Apprenticeship on course

words: Andrew Collier

Working as an independent funeral director is hugely rewarding, but it can be challenging too. Every role is important and it’s crucial you get it all right. To add to the complexity, you are often performing a lot of different tasks, each requiring great skill and sensitivity.

Despite this, there has historically been little in the industry by way of formal apprenticeship training. That, though, is just about to change. A new 12 month long Level 2 course is just about to start. It will be open to anyone working in the sector for more than 30 hours a week, regardless of their age or experience.

The qualification is a combined project involving SAIF, Preston’s College and the IFD College. It will cover a wide range of subjects, taking in both theory and practical competencies such as caring for the deceased, bearing a coffin, conducting viewings, sensitive interaction with clients, driving funeral vehicles and controlling account payments.

All the materials covering the theoretical part of the course will be online, while the workplace tasks will be marked by qualified and experienced assessors. These assessors are currently being validated and once this process is complete, the apprenticeship will go live.

Simon Galley, who is the Head of Health, Sciences and Early Years Training at Preston’s College, is a senior member of the team delivering the new course.

“It’s just a case of getting the assessors ready and then we can start,” he says. “We need to have them and to check they are occupationally competent so we can ensure that the apprenticeship is valuable and credible.

“We are ensuring that their assessor qualifications and experience meet the requirements of the awarding body rather than checking they are occupationally competent – we wouldn’t be best placed to do that.”

As the course will be a national one, assessors will visit local independent funeral directors to invigilate the apprentices in their own workplaces. This means that there needs to be a network of these examiners across the country. As the theoretical part is done online, this won’t be a problem.

Simon also noted the high demand from potential learners.

“It’s been really good so far,” he said. “We have a list of people who have expressed an interest. We are certainly not concerned that we won’t have enough applicants.”

He added that the apprenticeship is perfect for SAIF members. “It is a formal, registered and regulated qualification. Historically, the bigger non-independent directors have done their own training internally, but Independents perhaps haven’t had the resources to do that.”

“The qualification is being delivered elsewhere but we believe they aren’t doing this by ‘blended’ learning, so this makes the Preston’s College version much more flexible and gives us the ability to offer it nationally.”

SAIF has been instrumental in helping with content development and providing the context in terms of knowledge and experience.

For the practical competence part of the course, assessors will each visit apprentices around five times a year.

The written work element will involve the use of an e-portfolio called OneFile. This will allow for electronic marking of assignments and for assessors, employers and the learners themselves to track the work as it is completed.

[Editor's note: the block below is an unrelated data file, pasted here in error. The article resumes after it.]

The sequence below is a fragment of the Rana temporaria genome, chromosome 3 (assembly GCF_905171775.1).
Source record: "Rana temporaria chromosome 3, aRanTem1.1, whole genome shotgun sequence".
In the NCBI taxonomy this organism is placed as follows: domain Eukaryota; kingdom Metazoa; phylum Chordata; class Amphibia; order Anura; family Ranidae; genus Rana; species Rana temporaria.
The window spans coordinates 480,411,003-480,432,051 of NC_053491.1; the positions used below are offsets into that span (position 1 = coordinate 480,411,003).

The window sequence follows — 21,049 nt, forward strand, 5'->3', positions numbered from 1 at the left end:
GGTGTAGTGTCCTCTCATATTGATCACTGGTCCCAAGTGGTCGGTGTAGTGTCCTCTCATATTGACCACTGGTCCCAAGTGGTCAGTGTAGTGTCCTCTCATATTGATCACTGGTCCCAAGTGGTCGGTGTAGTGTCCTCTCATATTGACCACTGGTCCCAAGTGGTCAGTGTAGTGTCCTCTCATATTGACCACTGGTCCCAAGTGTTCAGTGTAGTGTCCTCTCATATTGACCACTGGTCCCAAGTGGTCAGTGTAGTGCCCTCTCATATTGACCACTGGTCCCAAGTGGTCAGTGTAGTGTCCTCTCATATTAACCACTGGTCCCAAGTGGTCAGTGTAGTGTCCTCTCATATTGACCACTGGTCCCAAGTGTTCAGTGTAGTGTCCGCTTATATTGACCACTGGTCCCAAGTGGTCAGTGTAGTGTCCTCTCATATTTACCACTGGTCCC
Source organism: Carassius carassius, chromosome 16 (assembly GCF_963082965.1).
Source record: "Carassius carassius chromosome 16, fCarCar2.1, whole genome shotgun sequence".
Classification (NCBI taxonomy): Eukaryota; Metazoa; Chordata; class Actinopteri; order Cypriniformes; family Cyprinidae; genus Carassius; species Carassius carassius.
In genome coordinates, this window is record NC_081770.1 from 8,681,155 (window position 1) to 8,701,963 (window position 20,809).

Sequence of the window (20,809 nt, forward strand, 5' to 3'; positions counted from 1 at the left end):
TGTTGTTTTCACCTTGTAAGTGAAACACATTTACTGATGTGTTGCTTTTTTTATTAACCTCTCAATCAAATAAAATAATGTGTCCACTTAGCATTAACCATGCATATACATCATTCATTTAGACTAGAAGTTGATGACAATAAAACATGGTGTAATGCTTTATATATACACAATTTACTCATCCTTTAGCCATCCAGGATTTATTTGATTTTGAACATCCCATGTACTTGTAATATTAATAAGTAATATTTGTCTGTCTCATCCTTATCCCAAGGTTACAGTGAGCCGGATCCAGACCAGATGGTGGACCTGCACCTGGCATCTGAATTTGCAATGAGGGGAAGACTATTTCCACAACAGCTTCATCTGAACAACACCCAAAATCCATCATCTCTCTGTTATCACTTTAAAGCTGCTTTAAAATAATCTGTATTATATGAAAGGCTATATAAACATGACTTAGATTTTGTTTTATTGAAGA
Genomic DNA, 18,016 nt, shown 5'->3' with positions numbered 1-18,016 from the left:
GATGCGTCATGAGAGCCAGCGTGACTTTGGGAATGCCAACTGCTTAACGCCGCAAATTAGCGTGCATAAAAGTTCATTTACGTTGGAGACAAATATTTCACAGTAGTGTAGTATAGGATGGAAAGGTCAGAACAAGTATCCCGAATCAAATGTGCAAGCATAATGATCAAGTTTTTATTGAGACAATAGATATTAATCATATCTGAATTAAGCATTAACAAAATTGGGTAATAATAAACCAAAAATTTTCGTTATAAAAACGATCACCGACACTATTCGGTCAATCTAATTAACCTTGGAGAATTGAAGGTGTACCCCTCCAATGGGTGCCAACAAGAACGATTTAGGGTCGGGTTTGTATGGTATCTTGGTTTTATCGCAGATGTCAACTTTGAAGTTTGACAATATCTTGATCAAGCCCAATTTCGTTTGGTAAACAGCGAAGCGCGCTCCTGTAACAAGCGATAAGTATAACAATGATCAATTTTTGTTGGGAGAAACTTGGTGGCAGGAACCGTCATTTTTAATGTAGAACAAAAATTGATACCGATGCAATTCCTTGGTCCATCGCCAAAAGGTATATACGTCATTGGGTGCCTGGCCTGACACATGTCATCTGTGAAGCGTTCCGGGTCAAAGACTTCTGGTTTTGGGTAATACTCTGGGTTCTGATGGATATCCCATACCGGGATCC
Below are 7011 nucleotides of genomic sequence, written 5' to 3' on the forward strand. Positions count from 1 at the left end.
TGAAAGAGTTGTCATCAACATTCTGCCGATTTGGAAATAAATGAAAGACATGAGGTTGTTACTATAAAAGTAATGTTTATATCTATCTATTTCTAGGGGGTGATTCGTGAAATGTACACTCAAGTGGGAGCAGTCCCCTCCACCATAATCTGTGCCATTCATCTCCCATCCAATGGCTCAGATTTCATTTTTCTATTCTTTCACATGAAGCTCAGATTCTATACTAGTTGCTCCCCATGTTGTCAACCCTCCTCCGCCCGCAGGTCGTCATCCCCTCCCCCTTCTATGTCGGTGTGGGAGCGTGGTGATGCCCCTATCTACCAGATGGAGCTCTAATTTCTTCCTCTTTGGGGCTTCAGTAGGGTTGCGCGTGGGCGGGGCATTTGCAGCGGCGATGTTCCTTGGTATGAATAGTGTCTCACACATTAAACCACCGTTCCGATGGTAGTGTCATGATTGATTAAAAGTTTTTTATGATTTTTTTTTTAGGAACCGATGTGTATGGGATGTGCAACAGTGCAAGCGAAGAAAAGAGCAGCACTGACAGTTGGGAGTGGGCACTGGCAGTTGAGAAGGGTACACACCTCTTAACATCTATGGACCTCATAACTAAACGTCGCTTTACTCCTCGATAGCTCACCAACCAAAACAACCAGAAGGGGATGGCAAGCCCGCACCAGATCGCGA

One big advantage is that funding is on offer – for apprentices between the ages of 16 and 24 – with grants of up to £1,500, payable after the learner has been on the course for 13 weeks.

Simon explained: “There may be no cost to the individual business except for the wage of the apprentice. It’s a fabulous deal for the employers as effectively, they don’t pay. The government is planning to introduce an apprenticeship levy from next April, but most SAIF members won’t be big enough to need to pay this.”

He said he hopes all employers in the independent funeral business will take advantage of the scheme. “In honesty, it feels like it’s a bit of a no-brainer. It’s an investment in the staff and it will help with things like motivation.

“Plus it should improve their business – they are putting resources into training and development opportunities and improving skills. It also gives the learners a sense of ownership in what they are doing every day. That should all help the employer.”

The college, he says, would like to develop more courses in the future, though this one is specifically for the independent funeral director. “We’ve had really positive feedback and we don’t need to go anywhere else. We are fully committed to our relationship with SAIF.”

One of the people heavily involved in setting up the apprenticeship is Chris Parker, who is Chairman and former Director of Education at the IFD College, the industry’s vocational training institution which was first launched 21 years ago. It now hopes to launch a Member of the IFD College award, based on continuous professional development.

Chris, who owns the Tonbridge-based Abbey Funeral Services, organised the IFD College’s formal accreditation. She agrees that there is a real demand for this kind of training.

“Large chunks of what the apprentices will be doing will be pretty much the same as our IFD offering. To start with, the apprenticeship will only have a small cohort, though this will grow.

“Also, at the moment, the apprenticeship will only carry out training for people who are doing funeral operative training. It won’t cater for those who are on the administrative side of the industry. Hopefully in five years’ time it will offer both, as the IFD College does now.”

She said she would like to see both the IFD’s vocational training and the apprentice scheme running in parallel. “I’d like to think that the IFD College has been instrumental in delivering the apprenticeship. If it grew into something bigger as time goes on, I would be absolutely delighted.”

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